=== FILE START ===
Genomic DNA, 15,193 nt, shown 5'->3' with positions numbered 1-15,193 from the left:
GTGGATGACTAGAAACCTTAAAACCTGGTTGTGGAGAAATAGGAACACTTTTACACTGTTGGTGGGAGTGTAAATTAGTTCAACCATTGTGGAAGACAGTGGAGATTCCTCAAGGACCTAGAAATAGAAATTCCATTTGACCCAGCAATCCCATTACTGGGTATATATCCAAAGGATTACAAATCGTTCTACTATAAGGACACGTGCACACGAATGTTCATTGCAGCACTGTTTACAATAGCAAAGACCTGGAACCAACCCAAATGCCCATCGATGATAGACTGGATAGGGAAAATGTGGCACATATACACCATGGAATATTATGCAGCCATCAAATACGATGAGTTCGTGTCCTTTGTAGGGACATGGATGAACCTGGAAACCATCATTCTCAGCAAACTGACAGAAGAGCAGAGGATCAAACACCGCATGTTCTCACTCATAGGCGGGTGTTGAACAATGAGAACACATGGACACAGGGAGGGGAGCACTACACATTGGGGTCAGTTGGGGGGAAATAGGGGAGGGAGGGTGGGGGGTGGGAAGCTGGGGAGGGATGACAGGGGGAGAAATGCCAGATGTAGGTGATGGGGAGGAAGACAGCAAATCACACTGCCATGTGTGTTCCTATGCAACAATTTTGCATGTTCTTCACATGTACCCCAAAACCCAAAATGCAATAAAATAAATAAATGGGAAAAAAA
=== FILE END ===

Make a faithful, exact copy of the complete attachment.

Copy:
Genomic DNA, 15,193 nt, shown 5'->3' with positions numbered 1-15,193 from the left:
GTGGATGACTAGAAACCTTAAAACCTGGTTGTGGAGAAATAGGAACACTTTTACACTGTTGGTGGGAGTGTAAATTAGTTCAACCATTGTGGAAGACAGTGGAGATTCCTCAAGGACCTAGAAATAGAAATTCCATTTGACCCAGCAATCCCATTACTGGGTATATATCCAAAGGATTACAAATCGTTCTACTATAAGGACACGTGCACACGAATGTTCATTGCAGCACTGTTTACAATAGCAAAGACCTGGAACCAACCCAAATGCCCATCGATGATAGACTGGATAGGGAAAATGTGGCACATATACACCATGGAATATTATGCAGCCATCAAATACGATGAGTTCGTGTCCTTTGTAGGGACATGGATGAACCTGGAAACCATCATTCTCAGCAAACTGACAGAAGAGCAGAGGATCAAACACCGCATGTTCTCACTCATAGGCGGGTGTTGAACAATGAGAACACATGGACACAGGGAGGGGAGCACTACACATTGGGGTCAGTTGGGGGGAAATAGGGGAGGGAGGGTGGGGGGTGGGAAGCTGGGGAGGGATGACAGGGGGAGAAATGCCAGATGTAGGTGATGGGGAGGAAGACAGCAAATCACACTGCCATGTGTGTTCCTATGCAACAATTTTGCATGTTCTTCACATGTACCCCAAAACCCAAAATGCAATAAAATAAATAAATGGGAAAAAAA